Out with Sarfraz, in with Shoaib
This tour of South Africa seems to be a moment in Sarfraz Ahmed’s life where everything goes haywire. The rise and fall of Sarfraz and the emergence of Shoaib Malik from within his own ranks months prior to the World Cup, is a tailor-made story with enough grief and sorrow to hit the shelves and be sold out in its very first week.
If we are to skip a few pages back, Sarfraz, standing in an oddly designed white coat, was lifting the Champions Trophy amidst cheers and celebrations on the streets of London.
Sarfraz was on top of the world, with no competitor in sight. The Pakistan Cricket Board (PCB) thought that the impossible had been accomplished and declared Sarfraz the captain of the Pakistan cricket team till the World Cup in 2019. Everything seemed to fall into place beautifully.
Then life happened and like always, it proved that it has and shall remain wildly unpredictable.
Prior to Sarfraz’s flight to South Africa, some dissent on his performance was present amidst the Pakistani fans but this was largely dismissed by his strong foothold over the team and the support he received from the PCB.
Often hatred is caused by jealousy, so it would have been easy for Sarfraz to overlook at least some of the criticism against him. However, what awaited him in South Africa was going to flip his world upside down.
Sarfraz’s below average performance, with little to no personal contributions in the Test matches that started the series off, left him extremely vulnerable. The wave of criticism kept growing as the voices asking him to step down got louder by the day. Most of these voices, however, were largely restricted to the Test format.
At the time, perhaps the worst thing imaginable for Sarfraz was that he may be asked to step down as Test captain and that would be the end of the whole fiasco.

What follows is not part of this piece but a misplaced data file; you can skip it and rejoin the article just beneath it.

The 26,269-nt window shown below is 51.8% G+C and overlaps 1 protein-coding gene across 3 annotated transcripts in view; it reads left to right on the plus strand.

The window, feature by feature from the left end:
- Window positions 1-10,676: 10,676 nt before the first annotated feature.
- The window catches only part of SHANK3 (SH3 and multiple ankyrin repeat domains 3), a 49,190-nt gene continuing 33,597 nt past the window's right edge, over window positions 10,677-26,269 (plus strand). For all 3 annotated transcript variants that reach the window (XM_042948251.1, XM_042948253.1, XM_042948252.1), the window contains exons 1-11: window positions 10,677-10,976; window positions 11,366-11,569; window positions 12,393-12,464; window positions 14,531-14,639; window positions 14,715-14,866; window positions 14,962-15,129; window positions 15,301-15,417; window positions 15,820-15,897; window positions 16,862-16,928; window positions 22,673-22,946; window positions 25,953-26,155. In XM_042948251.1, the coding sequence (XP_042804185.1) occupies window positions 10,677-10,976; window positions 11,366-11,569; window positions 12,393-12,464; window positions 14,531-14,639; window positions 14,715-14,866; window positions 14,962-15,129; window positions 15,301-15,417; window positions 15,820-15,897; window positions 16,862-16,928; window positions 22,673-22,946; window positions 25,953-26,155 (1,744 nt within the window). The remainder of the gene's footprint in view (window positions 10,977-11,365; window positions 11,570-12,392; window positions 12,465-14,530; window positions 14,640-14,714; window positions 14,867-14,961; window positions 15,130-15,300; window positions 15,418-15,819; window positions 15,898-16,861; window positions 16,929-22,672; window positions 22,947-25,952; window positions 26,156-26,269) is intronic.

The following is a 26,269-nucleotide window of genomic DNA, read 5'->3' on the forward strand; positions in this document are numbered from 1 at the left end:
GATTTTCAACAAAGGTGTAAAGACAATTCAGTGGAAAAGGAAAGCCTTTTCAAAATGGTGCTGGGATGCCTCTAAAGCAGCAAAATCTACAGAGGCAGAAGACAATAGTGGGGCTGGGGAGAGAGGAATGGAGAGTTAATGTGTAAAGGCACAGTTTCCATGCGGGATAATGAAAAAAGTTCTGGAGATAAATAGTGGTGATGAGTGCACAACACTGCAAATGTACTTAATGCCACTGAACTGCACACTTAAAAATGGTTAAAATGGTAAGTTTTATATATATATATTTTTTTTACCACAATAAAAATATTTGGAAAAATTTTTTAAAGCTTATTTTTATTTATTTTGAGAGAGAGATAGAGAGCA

Then an unprecedented event occurred: Sarfraz couldn’t think of a better word than “Kaale” to refer to his team mate in the South African team.
This brought about major social media uproar as people took to Twitter and Facebook to call out Sarfraz on his offensive, racist comment, deeming him unfit to be captain of the Pakistani team.
A few nights later, Sarfraz found himself on a flight back home to Pakistan.
Sarfraz’s absence made way for Shoaib to step in, someone who had been there all along, but so subtly that his presence was barely felt. In his very first battle against South Africa, Malik led the men in green to victory.
The victory was refreshing and oddly satisfying. But this situation has left many of us confused. Since Pakistan’s victory last night, most of us have been discussing the possibility of Shoaib overthrowing Sarfraz just months before the all-important World Cup 2019.
At this point in time, there is a lot of uncertainty. The PCB hasn’t said anything about Sarfraz remaining captain in the future and Shoaib hasn’t dropped any hints about his prospects of leading the upcoming World Cup either.
The media, however, seems to have already started a campaign against the suspended captain.
When media analysts start saying things like ‘today the team looked more energetic and more gelled together’, then you know which side they are on.
Support for Sarfraz continues to weaken.